Russell Moore and his wife/co-author, Allison Hopelain, bring to life the heart of what their Oakland-based restaurant, Camino, has to offer: straightforward seasonal cooking at its best. Whether you’ve been or not, these are the dishes that you can—and will want to—cook at home for yourself and the ones you love.
The recipes in This is Camino capture the honesty of Russell’s unconventional approach to cooking and running a restaurant that begins with his live-fire cooking in Camino’s cavernous communal dining room, where family-style sharing is always encouraged, to no tipping. Formality aside, even his menu inspiration often takes the form of happy accidents and experimentation, as with his recipe for Grilled Endive with Fresh Turmeric and Walnuts (below).
Grilled Belgian Endive with Fresh Tumeric and Walnuts
There is just one little moment of trickiness with the sauce: the garlic and fresh turmeric should sizzle and cook in the hot oil without browning—or, even worse, burning. If you keep a glass of water within reach, it should be no problem. A splash of water helps cool down everything, while also dispersing the turmeric flavor and color.
4 heads Belgian endive
4 garlic cloves, thinly sliced
1 thumb-size piece fresh turmeric, peeled and cut into a fine julienne
¼ cup walnuts
1/8 teaspoon nigella seeds
Salt to taste
1 ea lime
Build a fire to grill the Belgian endive.
For the walnuts: Preheat oven to 350°F. Spread the walnuts on a baking sheet and toast them in the oven until they turn a shade darker, about 8 minutes. Once cooled, wrap them in a dish towel and rub to remove some of the skins. Chop coarsely and set aside.
To make the sauce: Heat a small pan over medium heat. Add enough olive oil to coat the bottom of the pan, then add the garlic and turmeric and immediately stir or shake the pan so that the garlic and turmeric sizzle. The turmeric and garlic should spend just a moment or two in the hot oil because you don’t actually want them to brown at all. Once they have sizzled for a few seconds, add the nigella, give the pan another quick stir, and add a few tablespoons of water. The whole thing should bubble for another few seconds, and all the liquid will turn bright yellow. Pour the contents of the pan into a bowl, using a rubber spatula to get as much out of the pan as possible. Add a pinch of salt and allow everything to cool briefly. Then add the walnuts and another couple tablespoons of oil. Set aside.
To grill the endive: Rake the coals under the grill for medium-hot grilling. Remove any brown or wilted outer leaves from the endive heads and cut them lengthwise into quarters. Brush all sides with olive oil and sprinkle with salt. Depending on the size of the endive, they should take 12–15 minutes to cook.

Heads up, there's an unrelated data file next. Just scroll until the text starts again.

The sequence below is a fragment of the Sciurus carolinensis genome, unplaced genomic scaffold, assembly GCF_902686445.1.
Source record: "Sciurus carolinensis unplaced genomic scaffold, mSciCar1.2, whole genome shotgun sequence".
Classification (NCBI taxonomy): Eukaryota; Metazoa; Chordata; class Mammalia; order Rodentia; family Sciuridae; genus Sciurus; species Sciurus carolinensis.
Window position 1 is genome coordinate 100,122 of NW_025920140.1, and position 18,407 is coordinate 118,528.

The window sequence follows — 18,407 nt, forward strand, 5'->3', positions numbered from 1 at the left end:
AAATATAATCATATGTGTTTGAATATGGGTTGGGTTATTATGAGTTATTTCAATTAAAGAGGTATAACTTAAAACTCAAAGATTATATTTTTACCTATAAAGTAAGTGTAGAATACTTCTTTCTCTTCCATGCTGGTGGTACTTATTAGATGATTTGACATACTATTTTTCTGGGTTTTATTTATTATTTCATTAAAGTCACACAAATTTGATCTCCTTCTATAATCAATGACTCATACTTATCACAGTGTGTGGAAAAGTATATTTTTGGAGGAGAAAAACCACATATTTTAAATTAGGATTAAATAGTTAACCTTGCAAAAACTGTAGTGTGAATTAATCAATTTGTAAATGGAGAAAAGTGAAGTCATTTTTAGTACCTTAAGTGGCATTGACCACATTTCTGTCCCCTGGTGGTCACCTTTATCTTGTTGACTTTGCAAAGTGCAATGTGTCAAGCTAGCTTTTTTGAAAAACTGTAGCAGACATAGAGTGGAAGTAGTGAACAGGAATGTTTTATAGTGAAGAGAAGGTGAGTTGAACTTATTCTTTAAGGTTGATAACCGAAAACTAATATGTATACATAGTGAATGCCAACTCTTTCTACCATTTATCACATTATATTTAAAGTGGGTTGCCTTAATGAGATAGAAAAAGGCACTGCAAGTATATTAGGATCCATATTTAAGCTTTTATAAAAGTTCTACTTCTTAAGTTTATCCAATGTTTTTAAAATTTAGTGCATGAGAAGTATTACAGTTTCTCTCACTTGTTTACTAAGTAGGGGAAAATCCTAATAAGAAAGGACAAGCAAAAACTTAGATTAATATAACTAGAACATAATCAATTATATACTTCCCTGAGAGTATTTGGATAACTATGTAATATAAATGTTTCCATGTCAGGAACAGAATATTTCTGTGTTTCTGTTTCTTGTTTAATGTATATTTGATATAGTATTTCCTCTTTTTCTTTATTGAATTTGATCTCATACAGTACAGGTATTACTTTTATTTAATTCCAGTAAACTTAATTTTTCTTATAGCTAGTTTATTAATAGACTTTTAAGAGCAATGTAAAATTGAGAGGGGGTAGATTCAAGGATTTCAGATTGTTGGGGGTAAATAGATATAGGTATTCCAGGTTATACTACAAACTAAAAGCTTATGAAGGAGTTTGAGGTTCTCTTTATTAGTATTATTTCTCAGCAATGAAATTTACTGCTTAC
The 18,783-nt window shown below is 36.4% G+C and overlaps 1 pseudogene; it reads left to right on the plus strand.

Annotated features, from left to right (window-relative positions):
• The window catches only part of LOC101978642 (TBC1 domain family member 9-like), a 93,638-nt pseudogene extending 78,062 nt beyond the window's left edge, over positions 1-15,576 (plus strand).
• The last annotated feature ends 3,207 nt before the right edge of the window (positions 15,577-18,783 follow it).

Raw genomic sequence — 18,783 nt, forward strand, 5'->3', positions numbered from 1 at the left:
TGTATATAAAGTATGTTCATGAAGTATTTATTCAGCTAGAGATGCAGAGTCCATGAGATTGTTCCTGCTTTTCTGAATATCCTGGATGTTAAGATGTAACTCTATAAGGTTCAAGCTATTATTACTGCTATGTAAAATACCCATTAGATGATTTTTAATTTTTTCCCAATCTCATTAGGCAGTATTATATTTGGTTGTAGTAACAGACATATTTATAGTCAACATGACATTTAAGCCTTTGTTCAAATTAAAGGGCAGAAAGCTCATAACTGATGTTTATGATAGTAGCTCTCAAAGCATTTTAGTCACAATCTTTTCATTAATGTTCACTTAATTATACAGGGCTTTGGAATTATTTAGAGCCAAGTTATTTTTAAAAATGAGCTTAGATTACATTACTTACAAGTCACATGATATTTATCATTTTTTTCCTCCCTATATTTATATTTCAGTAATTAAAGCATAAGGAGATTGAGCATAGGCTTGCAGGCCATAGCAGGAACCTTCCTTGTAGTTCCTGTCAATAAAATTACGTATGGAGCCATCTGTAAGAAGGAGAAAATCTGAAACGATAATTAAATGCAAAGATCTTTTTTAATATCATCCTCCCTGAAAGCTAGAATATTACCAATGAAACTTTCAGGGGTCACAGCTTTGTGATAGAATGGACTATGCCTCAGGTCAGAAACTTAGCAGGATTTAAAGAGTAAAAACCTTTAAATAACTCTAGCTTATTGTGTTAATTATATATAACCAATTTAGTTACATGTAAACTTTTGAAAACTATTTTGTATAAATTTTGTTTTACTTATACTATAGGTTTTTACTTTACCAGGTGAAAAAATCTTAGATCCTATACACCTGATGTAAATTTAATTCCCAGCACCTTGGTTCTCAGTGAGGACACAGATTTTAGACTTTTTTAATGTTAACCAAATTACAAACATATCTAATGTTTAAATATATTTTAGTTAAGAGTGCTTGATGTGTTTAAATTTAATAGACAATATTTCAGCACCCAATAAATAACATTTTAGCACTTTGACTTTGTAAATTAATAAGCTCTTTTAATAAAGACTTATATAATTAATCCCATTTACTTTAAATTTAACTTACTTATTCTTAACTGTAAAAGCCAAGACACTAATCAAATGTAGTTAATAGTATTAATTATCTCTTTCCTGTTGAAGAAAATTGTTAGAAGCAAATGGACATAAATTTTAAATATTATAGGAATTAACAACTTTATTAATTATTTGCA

Grilling Belgian endive can be a little challenging because it’s fairly dense and a little sweet, so it tends to brown rather quickly before cooking all the way through. Without looking pale and gray, your endive should should still have a little bit of crunch, but not a lot.
To achieve this, your endive should be grilled mostly open-side down so that the heat will reach the interior. Too much time spent on the leafy side will cause it to brown too quickly. You should also check when you first turn them to see how quickly they are browning. You can always move the endive to a different section of the grill if they are browning too quickly or too slowly. Or, if you are using a grill with some access, like a Tuscan grill, you can spread the coals out more thinly or pile them beneath the vegetables. Remember, if you pay attention, you can control everything almost immediately on a grill by moving the coals.
One more note: The endive will look best if you have one clean set of grill marks on each side. To get this effect, carefully lift them just a little to peek for grill marks and readiness, without actually removing them completely from the grill. Try not to move them around too much once you’ve put them down on one side. If you do, they’ll still taste fine but won’t look as nice.
To serve: Place the grilled endive on a platter. Spoon the sauce over the top and finish with a little squeeze of lime as well. This dish is also great at room temperature. If you serve it that way, wait until the very last moment to add the sauce and then squeeze the lime.